The Director, US National Intelligence, Adm Dennis Blair, CIA Director Leon E Panetta, the Chairman, Joint JCOS, Adm Mike Mullen, National Security Adviser Gen James Jones, et al, (the list is endless) have testified before Congress, unanimous in their assessment that the LeT was not a direct threat just to India and the region but also to the US and its allies. Islamabad has been and will continue to nurse militant groups, its vital assets, both in the west and the east of the country, in the pursuit of strategic depth in Afghanistan and Kashmir.
US military commanders have failed to nudge Gen Ashfaque Pervez Kayani into launching military operations against these groups. For years, Delhi has been frustrated, pressing Islamabad to book LeT mentor Hafiz Saeed for masterminding attacks in India. Pakistanis are quick to remind us that if President Gen Pervez Musharraf could not act against Saeed, how could a weak civilian government do so? General Kayani will certainly not antagonise the LeT, a force multiplier against India’s conventional military superiority, by foolishly opening another front. The military establishment will not act against the LeT and other like-minded groups.
General Musharraf had made two unequivocal commitments in 2002 after the twin terrorist attacks which threatened to escalate into a nuclear exchange: Pakistan would not allow the use of its territory for attacks against India. He gave an undertaking to Deputy Undersecretary of State Richard Armitage that cross-border terrorism will end permanently, visibly, irreversibly and to the satisfaction of India. Despite these commitments, repeated twice more by General Musharraf and President Zardari, Mumbai (and Pune) happened. The charade of regurgitating the pledges for ending terrorism has ended.
Prime Minister Yousuf Raza Gilani said earlier this month before the Pune attack that “Pakistan cannot give a guarantee that another attack will not occur in India”. Moreover, “When we cannot stop attacks in our own country, how can we do in India”, he added. Delhi has done great disservice to the fight against terrorism by equating Pakistan as a victim of terrorism when all acts of violence and terror are sourced from within Pakistan while 90 per cent of violence in India is cross-border terrorism.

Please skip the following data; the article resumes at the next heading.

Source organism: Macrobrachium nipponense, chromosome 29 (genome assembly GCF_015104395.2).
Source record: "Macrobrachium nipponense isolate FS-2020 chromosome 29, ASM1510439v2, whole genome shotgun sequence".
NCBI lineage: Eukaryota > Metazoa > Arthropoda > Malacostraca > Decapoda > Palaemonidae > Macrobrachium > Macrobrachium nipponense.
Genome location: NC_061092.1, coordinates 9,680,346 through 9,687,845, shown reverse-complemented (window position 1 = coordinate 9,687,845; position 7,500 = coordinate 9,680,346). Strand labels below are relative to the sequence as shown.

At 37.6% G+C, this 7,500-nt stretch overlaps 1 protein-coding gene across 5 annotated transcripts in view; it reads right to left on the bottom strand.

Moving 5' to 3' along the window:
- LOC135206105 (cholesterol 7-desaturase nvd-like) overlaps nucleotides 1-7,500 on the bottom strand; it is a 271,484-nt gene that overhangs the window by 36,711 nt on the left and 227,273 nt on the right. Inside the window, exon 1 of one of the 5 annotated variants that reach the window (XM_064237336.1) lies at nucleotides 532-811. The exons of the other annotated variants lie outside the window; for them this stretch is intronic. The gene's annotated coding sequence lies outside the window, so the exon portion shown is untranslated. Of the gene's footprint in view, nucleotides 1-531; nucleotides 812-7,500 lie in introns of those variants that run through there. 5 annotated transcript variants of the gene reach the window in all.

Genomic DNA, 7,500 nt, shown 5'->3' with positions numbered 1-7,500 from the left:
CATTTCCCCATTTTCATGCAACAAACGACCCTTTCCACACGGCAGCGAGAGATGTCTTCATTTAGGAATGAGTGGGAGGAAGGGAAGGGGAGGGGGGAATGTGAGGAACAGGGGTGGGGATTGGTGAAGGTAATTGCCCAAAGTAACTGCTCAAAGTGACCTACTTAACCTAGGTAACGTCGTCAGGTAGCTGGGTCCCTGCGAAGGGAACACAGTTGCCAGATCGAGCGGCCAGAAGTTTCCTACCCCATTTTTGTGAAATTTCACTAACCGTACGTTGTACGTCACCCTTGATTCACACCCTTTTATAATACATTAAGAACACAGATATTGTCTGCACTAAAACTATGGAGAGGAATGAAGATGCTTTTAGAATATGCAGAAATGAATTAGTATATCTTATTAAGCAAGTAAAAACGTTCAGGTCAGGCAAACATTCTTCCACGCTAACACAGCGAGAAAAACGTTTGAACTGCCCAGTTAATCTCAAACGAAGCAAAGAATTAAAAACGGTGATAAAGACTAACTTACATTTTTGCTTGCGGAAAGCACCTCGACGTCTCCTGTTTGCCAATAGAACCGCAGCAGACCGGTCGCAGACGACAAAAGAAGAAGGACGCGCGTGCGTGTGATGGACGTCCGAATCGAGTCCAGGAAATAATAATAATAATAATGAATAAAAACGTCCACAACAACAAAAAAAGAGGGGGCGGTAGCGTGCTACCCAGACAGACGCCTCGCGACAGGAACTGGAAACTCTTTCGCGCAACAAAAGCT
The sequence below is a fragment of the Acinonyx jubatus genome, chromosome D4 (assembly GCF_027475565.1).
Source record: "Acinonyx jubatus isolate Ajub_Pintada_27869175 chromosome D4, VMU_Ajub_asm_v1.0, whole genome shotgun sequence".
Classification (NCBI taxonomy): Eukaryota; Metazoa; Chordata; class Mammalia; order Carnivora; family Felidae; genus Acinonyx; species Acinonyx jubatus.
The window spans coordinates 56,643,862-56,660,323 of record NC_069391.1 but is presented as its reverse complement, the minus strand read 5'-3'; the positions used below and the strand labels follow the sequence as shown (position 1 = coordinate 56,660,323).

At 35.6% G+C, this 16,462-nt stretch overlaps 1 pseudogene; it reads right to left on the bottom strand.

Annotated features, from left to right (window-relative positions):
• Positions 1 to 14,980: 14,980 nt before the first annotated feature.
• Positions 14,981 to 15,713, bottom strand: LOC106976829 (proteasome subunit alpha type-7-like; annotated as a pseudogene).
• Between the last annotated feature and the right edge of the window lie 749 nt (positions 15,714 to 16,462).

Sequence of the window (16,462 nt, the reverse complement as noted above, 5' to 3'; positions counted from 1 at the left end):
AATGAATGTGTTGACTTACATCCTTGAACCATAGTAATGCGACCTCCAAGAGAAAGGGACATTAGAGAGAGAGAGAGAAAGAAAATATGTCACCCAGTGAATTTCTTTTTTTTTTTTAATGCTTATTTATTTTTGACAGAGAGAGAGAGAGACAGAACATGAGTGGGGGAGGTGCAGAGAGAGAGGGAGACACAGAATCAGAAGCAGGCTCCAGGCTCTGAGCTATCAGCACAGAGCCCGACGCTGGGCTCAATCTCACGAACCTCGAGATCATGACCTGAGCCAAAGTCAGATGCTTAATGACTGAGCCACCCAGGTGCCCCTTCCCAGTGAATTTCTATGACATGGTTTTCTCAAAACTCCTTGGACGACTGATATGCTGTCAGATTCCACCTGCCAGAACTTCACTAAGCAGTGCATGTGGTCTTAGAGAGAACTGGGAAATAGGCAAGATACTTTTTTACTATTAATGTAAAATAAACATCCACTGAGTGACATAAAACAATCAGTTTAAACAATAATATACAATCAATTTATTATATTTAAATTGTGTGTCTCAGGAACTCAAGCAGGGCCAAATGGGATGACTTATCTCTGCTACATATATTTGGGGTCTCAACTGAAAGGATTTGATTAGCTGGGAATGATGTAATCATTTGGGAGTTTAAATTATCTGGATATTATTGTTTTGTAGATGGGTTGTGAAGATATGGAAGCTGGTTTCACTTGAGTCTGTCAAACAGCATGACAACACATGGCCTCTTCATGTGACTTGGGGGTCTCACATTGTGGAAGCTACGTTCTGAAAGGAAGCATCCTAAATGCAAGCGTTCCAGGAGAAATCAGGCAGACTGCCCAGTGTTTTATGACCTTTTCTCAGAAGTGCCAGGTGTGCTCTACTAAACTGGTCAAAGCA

Pakistan Home Ministry sources have stated that in 85 suicide attacks this year, more than 2000 persons have been killed. Referring to the carnage, it was Dawn columnist Kamran Shafi who reminded the Pakistanis that “our own pets have started biting us”.
In the refined strategy for terrorism, the bark is louder than the bite. The US has prevailed over Pakistan’s military establishment in restraining the eastern jehadis for 14 months from mounting a mass casualty attack. Calibrated use of sub-optimal terrorist devices, outsourced to LeT- affiliated indigenous militant groups like the Indian Mujahideen and its offshoots, allows minimum tell-tale signs of maximum deniability.
A strange paradox exists in the dialogue-terrorism nexus. Pakistan has been seeking resumption of the composite dialogue process for months which India has stubbornly resisted. Just when Delhi had reluctantly relaxed its opposition to talks, terrorists under the control of the Pakistan military establishment triggered a sub-optimal IED to try to disrupt the dialogue process. This suggests that terrorist groups either enjoy strategic autonomy, which is unlikely, or that the military establishment is not on board with the civilian government over the peace process.
Given the large inventory of negatives surrounding the dialogue, what on earth is aimed to be achieved by the exercise of talking? All the conventional reasoning has been exhausted. It is no secret that the Indian initiative described as Prime Minister Manmohan Singh’s vision to strengthen the civilian government in Pakistan has come about with US prodding despite reservations among Dr Singh’s Cabinet members. His detractors have not forgotten the delinking of terror from dialogue at Sharm-el-Sheikh and the mention of Balochistan in the text of the joint statement.
The tacit delinking of terror from dialogue by India has a richer history. In 2005, President Musharraf and Prime Minister Manmohan Singh reaffirmed their resolve not to let terrorism interfere with the composite dialogue, calling the process irreversible. All this after the NDA government had assiduously sought to hold Pakistan to its pledges on ending cross-border terrorism. Frequent interruptions in the dialogue were caused not just by terrorists but also interlocutors themselves over the primacy of terrorism over Kashmir and vice versa. While India insisted that cross-border terrorism had to end first, for creating the right ambience for dialogue, Pakistan contended that progress on the other subjects of the composite dialogue was contingent upon progress on Kashmir. Hence no outcome.
This time around Delhi has nuanced the nature of talks, saying it is not a resumption of the composite dialogue (which is contingent upon the conviction of the Mumbai attackers) but a dialogue over terrorism-related issues. Whatever the Indian Foreign Office may say, Pakistan Foreign Minister Shah Mahmood Quraishi’s jubilation was evident. “They threatened to attack us after 26/11. Now India has come to us for talks. We never kneeled and bowed to their pressure.”